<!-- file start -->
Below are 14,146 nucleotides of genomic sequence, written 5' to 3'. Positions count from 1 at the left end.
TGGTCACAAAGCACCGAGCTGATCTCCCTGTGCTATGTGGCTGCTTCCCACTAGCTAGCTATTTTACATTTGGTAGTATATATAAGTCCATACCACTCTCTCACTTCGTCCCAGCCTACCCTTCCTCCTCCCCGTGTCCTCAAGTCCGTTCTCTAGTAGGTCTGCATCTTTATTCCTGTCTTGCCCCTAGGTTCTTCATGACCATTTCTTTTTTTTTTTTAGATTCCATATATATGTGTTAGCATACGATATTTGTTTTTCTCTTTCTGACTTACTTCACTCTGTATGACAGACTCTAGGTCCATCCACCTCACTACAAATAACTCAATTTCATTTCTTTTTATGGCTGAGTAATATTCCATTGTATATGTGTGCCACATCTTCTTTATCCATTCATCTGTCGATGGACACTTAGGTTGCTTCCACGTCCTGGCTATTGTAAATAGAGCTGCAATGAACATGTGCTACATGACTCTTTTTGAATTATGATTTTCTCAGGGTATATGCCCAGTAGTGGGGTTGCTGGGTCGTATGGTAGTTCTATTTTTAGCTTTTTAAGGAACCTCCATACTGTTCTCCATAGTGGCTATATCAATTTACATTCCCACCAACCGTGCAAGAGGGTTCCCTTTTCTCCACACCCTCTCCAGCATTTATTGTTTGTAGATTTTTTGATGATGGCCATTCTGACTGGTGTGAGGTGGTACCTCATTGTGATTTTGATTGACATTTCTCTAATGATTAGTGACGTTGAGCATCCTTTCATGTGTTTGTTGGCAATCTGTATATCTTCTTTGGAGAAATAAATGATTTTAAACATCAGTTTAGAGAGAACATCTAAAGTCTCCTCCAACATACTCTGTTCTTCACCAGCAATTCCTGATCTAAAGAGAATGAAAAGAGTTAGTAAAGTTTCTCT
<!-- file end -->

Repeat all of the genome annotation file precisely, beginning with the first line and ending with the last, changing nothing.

Below are 14,146 nucleotides of genomic sequence, written 5' to 3'. Positions count from 1 at the left end.
TGGTCACAAAGCACCGAGCTGATCTCCCTGTGCTATGTGGCTGCTTCCCACTAGCTAGCTATTTTACATTTGGTAGTATATATAAGTCCATACCACTCTCTCACTTCGTCCCAGCCTACCCTTCCTCCTCCCCGTGTCCTCAAGTCCGTTCTCTAGTAGGTCTGCATCTTTATTCCTGTCTTGCCCCTAGGTTCTTCATGACCATTTCTTTTTTTTTTTTAGATTCCATATATATGTGTTAGCATACGATATTTGTTTTTCTCTTTCTGACTTACTTCACTCTGTATGACAGACTCTAGGTCCATCCACCTCACTACAAATAACTCAATTTCATTTCTTTTTATGGCTGAGTAATATTCCATTGTATATGTGTGCCACATCTTCTTTATCCATTCATCTGTCGATGGACACTTAGGTTGCTTCCACGTCCTGGCTATTGTAAATAGAGCTGCAATGAACATGTGCTACATGACTCTTTTTGAATTATGATTTTCTCAGGGTATATGCCCAGTAGTGGGGTTGCTGGGTCGTATGGTAGTTCTATTTTTAGCTTTTTAAGGAACCTCCATACTGTTCTCCATAGTGGCTATATCAATTTACATTCCCACCAACCGTGCAAGAGGGTTCCCTTTTCTCCACACCCTCTCCAGCATTTATTGTTTGTAGATTTTTTGATGATGGCCATTCTGACTGGTGTGAGGTGGTACCTCATTGTGATTTTGATTGACATTTCTCTAATGATTAGTGACGTTGAGCATCCTTTCATGTGTTTGTTGGCAATCTGTATATCTTCTTTGGAGAAATAAATGATTTTAAACATCAGTTTAGAGAGAACATCTAAAGTCTCCTCCAACATACTCTGTTCTTCACCAGCAATTCCTGATCTAAAGAGAATGAAAAGAGTTAGTAAAGTTTCTCT